Laal Kaptan, the story hinges on the age-old human vices of greed, revenge, love for a self-born child, and deceit. It is a Fantasy Epic multi-Chase sequence set in the 18th Century, in which Gossain, a Naga Sadhu (Monk) essayed remarkably by Saif Ali Khan, is put on trial of a Mughal Rahmat Khan who fled after a treasure loot from the Marathas. The story unfolds in the backdrop of 18th century with British, Mughals and Marathas playing a part.
In key roles are a widow that promises to lead Gossain to Rahmat Khan, a gold-digger who has a revenge to seek on Gossain, and hence helps rivals trail him. Flashback reveals Rahmat Khan’s father’s /Brother’s past, with the father being killed due to Rahmat’s deceit. What happens to his brother is, however, is a revelation to check out Laal Kaptaan for.
Laal Kaptan, a story of revenge, greed, and deceit needs to be given special credit for its striking visuals and supreme acting by its lead protagonist, Saif Ali Khan. There is the restraint that Saif displays, a thought-through, almost, vicariously experienced connect with a lost world. An absolute delight to see him experiment with a completely untouched genre of his career, with the panache of a legend. So if you are a Saif Ali Khan Fan, Laal Kaptaan should be seen for his bold choice of work and versatility as an actor.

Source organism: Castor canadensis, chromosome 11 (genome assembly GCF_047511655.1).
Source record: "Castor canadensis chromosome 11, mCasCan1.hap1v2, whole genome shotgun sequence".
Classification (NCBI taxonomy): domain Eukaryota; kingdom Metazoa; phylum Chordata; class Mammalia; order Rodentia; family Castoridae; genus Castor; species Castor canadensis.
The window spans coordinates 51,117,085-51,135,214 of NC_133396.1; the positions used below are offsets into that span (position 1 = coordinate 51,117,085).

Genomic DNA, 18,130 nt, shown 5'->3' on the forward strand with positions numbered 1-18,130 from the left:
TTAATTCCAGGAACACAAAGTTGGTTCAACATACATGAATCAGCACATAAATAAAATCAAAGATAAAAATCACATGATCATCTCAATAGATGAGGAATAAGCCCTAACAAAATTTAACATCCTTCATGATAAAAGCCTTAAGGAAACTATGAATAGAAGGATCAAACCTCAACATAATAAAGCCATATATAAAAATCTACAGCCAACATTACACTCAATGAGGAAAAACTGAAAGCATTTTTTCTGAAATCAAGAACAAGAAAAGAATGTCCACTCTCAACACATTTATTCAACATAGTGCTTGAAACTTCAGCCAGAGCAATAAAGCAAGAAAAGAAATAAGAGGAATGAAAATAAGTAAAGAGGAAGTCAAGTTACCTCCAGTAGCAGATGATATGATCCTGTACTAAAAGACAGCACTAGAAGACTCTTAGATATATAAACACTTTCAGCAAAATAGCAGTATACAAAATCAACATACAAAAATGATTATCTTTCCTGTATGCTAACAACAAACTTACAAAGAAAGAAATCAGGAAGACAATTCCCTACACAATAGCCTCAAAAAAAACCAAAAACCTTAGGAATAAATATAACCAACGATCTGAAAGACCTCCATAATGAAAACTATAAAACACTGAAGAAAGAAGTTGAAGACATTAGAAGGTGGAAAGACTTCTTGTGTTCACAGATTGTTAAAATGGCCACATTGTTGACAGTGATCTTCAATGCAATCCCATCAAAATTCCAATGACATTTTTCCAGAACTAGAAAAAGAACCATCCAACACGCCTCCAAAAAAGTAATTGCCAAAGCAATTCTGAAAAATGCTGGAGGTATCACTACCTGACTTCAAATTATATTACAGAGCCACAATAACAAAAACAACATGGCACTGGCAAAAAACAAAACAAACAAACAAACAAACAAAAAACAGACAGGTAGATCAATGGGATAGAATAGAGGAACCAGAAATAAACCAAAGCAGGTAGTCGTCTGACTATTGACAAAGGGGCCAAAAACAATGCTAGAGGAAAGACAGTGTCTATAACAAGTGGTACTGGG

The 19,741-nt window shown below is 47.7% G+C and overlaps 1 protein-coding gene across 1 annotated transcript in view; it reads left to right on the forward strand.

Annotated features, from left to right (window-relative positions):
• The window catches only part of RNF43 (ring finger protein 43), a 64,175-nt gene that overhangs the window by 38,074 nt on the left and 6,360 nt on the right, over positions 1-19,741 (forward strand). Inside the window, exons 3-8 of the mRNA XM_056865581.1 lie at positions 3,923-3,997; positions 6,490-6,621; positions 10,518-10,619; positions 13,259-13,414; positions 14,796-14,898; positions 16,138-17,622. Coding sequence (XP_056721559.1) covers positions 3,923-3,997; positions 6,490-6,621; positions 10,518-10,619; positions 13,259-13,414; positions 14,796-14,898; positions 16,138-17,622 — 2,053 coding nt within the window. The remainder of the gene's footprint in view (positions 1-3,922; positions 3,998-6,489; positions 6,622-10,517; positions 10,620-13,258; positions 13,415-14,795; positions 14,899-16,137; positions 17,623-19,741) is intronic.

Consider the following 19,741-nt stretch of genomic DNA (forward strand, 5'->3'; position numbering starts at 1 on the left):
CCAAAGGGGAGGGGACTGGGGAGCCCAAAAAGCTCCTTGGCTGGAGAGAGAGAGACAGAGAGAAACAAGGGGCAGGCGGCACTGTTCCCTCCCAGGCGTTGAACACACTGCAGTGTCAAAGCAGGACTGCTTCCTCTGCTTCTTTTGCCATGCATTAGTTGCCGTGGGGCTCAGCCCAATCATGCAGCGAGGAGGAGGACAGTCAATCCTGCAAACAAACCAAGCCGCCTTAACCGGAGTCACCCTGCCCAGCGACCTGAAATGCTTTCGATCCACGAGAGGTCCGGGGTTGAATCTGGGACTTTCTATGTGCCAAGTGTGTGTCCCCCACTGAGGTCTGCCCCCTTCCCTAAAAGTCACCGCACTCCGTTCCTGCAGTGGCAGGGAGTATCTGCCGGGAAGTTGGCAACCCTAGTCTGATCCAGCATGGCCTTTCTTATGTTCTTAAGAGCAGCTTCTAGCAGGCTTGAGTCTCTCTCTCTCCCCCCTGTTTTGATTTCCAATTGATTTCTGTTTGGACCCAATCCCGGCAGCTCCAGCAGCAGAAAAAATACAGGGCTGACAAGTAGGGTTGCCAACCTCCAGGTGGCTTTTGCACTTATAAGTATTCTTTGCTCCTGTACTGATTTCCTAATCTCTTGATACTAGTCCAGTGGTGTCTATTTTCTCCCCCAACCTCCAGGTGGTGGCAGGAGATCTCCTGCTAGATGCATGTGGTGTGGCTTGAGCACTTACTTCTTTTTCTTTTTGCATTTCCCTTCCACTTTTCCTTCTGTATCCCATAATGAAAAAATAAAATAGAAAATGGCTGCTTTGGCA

The plot is engaging for sure, with ample twists and turns, reveals, flashback, but does unfold to encompass a slow, but evolved format of storytelling, with sometimes elusive track-backs. The scenes of Saif’s saadhna, coming out of the water, etc are strong and visually entertaining.
A special mention to the dialogues that lift the overall viewer mood to a fantasy era long gone, which is very much the requirement of the film.
The strong resemblance of Saif’s look to Captain Sparrow of Pirates of the Caribbean, though it looks very enchanting on him, still leaves room in terms of costume originality.